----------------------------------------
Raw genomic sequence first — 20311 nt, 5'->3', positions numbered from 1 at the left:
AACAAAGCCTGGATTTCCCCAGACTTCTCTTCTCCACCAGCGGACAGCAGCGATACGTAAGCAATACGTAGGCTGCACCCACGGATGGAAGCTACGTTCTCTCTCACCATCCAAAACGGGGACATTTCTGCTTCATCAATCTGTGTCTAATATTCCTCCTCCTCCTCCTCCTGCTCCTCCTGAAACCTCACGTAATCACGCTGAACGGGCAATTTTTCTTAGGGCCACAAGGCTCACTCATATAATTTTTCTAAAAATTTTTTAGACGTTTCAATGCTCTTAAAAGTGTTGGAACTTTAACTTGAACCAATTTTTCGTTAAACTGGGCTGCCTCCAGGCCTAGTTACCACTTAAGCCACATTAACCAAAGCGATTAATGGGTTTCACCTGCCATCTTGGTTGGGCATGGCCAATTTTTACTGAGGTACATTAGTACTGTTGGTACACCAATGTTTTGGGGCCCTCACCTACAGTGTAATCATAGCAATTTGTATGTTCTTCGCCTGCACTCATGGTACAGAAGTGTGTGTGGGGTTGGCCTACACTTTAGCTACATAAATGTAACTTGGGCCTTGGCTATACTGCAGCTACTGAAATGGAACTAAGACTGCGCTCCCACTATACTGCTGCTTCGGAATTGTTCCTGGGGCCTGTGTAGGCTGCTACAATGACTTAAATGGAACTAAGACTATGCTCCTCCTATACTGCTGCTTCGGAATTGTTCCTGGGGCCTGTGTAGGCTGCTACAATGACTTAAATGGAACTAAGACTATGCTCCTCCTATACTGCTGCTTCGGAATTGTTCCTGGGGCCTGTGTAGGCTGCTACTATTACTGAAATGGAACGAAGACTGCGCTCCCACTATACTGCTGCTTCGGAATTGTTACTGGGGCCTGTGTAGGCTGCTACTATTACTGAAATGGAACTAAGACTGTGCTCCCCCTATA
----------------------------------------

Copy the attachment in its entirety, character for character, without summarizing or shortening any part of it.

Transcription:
Raw genomic sequence first — 20311 nt, 5'->3', positions numbered from 1 at the left:
AACAAAGCCTGGATTTCCCCAGACTTCTCTTCTCCACCAGCGGACAGCAGCGATACGTAAGCAATACGTAGGCTGCACCCACGGATGGAAGCTACGTTCTCTCTCACCATCCAAAACGGGGACATTTCTGCTTCATCAATCTGTGTCTAATATTCCTCCTCCTCCTCCTCCTGCTCCTCCTGAAACCTCACGTAATCACGCTGAACGGGCAATTTTTCTTAGGGCCACAAGGCTCACTCATATAATTTTTCTAAAAATTTTTTAGACGTTTCAATGCTCTTAAAAGTGTTGGAACTTTAACTTGAACCAATTTTTCGTTAAACTGGGCTGCCTCCAGGCCTAGTTACCACTTAAGCCACATTAACCAAAGCGATTAATGGGTTTCACCTGCCATCTTGGTTGGGCATGGCCAATTTTTACTGAGGTACATTAGTACTGTTGGTACACCAATGTTTTGGGGCCCTCACCTACAGTGTAATCATAGCAATTTGTATGTTCTTCGCCTGCACTCATGGTACAGAAGTGTGTGTGGGGTTGGCCTACACTTTAGCTACATAAATGTAACTTGGGCCTTGGCTATACTGCAGCTACTGAAATGGAACTAAGACTGCGCTCCCACTATACTGCTGCTTCGGAATTGTTCCTGGGGCCTGTGTAGGCTGCTACAATGACTTAAATGGAACTAAGACTATGCTCCTCCTATACTGCTGCTTCGGAATTGTTCCTGGGGCCTGTGTAGGCTGCTACAATGACTTAAATGGAACTAAGACTATGCTCCTCCTATACTGCTGCTTCGGAATTGTTCCTGGGGCCTGTGTAGGCTGCTACTATTACTGAAATGGAACGAAGACTGCGCTCCCACTATACTGCTGCTTCGGAATTGTTACTGGGGCCTGTGTAGGCTGCTACTATTACTGAAATGGAACTAAGACTGTGCTCCCCCTATA